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I’ve watched Dewey’s collapse only from a distance, as have most lawyers. And I’m no student of law firm finances or management. But this struck me as I read the news:

Dewey: 2012.
Howrey: 2011.
Thelen: 2009.
Heller: 2008.
Coudert: 2006.
Brobeck: 2003.

And I’m probably overlooking other recent collapses of prominent firms, since I cobbled together that list from the names that came to mind unprompted.

This history suggests that another large, well-respected firm will collapse next year, and it’s a near certainty that a firm will collapse within the next two years. Who will it be?

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They say that a picture is worth a thousand words. Here at Above the Law, we have given you many thousands of words about the troubles of Dewey & LeBoeuf. See, e.g., this lengthy post about the firm’s former leaders, ex-chairman Steven Davis and former executive director Stephen DiCarmine.

Now we bring you some pictures. As it turns out, the possible demise of Dewey has inspired the creation of art.

Keep reading, and check out the images below for a forthcoming portrait of former chairman Steven Davis, a chilling photograph, and an unfortunate D&L advertisement….

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In August of 2009, while driving around Silicon Valley after speaking at Santa Clara Law, I saw an office park in East Palo Alto with a sign that jumped out at me. Being a Biglaw groupie, I stopped and snapped a picture:

I parked, got out of my rental car, and walked around. I was struck by the beauty of the overall office complex, with its expansive plaza, immaculate landscaping, and fountains. It was a veritable law firm Xanadu!

Or maybe an old Indian burial ground….

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(Plus more potential partner departures.)”

Judge Peggy Ableman

Ed. note: Due to the Labor Day holiday, we’ll be on a reduced publication schedule today. We’ll be back to normal tomorrow. A restful and happy Labor Day to all!

* More about the Delaware benchslap that we covered last week (including the news that Judge Peggy Ableman’s pajama party did not go forward as proposed). [Delaware News-Journal]

* The federal government is suing 17 banks for almost $200 billion, blaming the banks for mortgage-backed securities that went bad. [Bloomberg]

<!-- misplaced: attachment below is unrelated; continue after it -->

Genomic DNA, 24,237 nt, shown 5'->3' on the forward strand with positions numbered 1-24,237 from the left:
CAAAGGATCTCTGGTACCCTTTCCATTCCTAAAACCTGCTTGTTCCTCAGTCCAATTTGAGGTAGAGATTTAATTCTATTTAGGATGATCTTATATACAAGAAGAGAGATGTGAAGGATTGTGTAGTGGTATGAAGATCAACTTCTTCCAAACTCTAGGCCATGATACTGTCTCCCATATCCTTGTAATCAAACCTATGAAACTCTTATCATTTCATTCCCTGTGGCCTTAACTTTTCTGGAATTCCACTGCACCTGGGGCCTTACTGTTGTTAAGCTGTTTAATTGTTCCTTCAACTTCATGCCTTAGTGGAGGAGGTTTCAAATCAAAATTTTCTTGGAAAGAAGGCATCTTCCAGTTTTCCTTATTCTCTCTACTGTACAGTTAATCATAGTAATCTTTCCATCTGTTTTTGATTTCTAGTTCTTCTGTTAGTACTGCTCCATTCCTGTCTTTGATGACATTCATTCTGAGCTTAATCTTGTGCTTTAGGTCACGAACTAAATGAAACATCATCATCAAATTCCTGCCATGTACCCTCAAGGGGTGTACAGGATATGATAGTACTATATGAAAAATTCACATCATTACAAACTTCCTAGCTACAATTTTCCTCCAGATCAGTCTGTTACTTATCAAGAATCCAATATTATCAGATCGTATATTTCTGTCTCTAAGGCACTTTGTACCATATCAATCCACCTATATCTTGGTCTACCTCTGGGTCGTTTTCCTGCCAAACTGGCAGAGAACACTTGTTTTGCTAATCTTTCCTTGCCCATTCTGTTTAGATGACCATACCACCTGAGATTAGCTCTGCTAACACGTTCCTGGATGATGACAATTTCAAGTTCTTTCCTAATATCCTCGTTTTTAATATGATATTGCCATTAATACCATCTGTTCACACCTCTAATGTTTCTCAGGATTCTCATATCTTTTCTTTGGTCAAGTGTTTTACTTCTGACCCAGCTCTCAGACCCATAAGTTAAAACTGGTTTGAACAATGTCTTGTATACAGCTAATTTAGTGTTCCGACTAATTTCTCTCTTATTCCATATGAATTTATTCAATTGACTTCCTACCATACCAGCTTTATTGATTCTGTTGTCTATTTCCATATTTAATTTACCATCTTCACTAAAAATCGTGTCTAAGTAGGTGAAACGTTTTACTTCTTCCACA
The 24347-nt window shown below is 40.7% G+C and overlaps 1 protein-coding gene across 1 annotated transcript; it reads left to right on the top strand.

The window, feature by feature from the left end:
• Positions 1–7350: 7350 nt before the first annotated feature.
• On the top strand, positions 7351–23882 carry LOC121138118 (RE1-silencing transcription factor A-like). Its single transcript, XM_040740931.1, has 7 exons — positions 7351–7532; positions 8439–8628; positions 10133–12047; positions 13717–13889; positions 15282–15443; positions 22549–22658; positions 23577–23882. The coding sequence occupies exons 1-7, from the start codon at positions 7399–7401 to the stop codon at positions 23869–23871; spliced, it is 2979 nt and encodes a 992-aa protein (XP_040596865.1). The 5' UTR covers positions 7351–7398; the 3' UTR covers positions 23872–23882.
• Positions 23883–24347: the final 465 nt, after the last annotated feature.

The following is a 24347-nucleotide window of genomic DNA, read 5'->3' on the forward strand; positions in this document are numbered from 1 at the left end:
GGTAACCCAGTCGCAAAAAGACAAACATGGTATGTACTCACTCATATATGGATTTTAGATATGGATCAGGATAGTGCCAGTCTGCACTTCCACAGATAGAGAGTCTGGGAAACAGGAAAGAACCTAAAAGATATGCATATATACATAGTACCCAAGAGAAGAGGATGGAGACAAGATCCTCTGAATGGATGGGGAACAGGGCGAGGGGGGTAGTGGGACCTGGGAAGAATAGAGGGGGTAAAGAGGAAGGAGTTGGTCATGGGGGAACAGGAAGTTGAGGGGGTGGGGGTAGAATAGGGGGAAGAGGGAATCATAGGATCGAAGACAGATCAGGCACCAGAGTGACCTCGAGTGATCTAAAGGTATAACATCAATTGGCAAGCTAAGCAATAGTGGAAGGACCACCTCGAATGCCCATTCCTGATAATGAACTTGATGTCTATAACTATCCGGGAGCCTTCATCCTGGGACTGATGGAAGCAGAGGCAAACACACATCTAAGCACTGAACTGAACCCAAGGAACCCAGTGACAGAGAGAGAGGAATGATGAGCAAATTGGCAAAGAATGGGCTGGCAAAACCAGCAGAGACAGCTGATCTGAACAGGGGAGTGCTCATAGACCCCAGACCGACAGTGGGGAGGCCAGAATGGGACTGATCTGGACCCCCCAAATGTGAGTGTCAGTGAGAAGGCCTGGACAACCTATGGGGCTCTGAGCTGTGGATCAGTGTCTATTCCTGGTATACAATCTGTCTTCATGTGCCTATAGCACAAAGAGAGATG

* An interesting dissection of the legal fees that Dewey & LeBoeuf is running up as counsel on the Los Angeles Dodgers bankruptcy. [New York Times]

Roger Clemens

* Roger Clemens will face a second trial next year. Lester Munson, the esteemed legal analyst, explains why. [ESPN]

* “From One Bankrupt Firm to Another: Brobeck Asks Heller For $471,000.” [Am Law Daily]

* AT&T faces a tricky balancing act in dealing with the Justice Department’s challenge of the T-Mobile deal. [New York Times]

* If you’re confused about the current role of lawyer-turned-entrepreneur Michael Arrington over at AOL, in the wake of AOL’s acquiring his TechCrunch site, you’re not alone. [Digits / Wall Street Journal]

100 dollar bill Above the Law Above the Law law firm salary legal blog legal tabloid Above the Law.JPGIn light of the recent debut of Skaddenfreude, ATL’s column chronicling attorney compensation, it’s a neat coincidence that the New York Times has an entire article discussing compensation for first-year associates at major law firms.

We’ll get to that article in just a second. First, though, a brief amendment to our prior Skaddenfreude request. We received this thoughtful email from a reader:

is it too late to add a line for hours billed? that would add more of an element of schadenfreude too, don’t you think? this is more like freudenskadden — feeling sick about how much more money they make.

Good point. We stand corrected! So yes, in your Skaddenfreude submissions — we’ve received a bunch already, thanks, keep ‘em coming — please include your annual billable hours (either an estimate of this year’s or last year’s actual).

If you’re not a law firm attorney, feel free to include an estimate of how many hours you work in a year. If you’re a legal academic, throw in some bragging about how you make six-figures, or close to it, for only nine months of work.

Okay, that’s the Skaddenfreude amendment. Now, on to discussion of the Times piece — after the jump.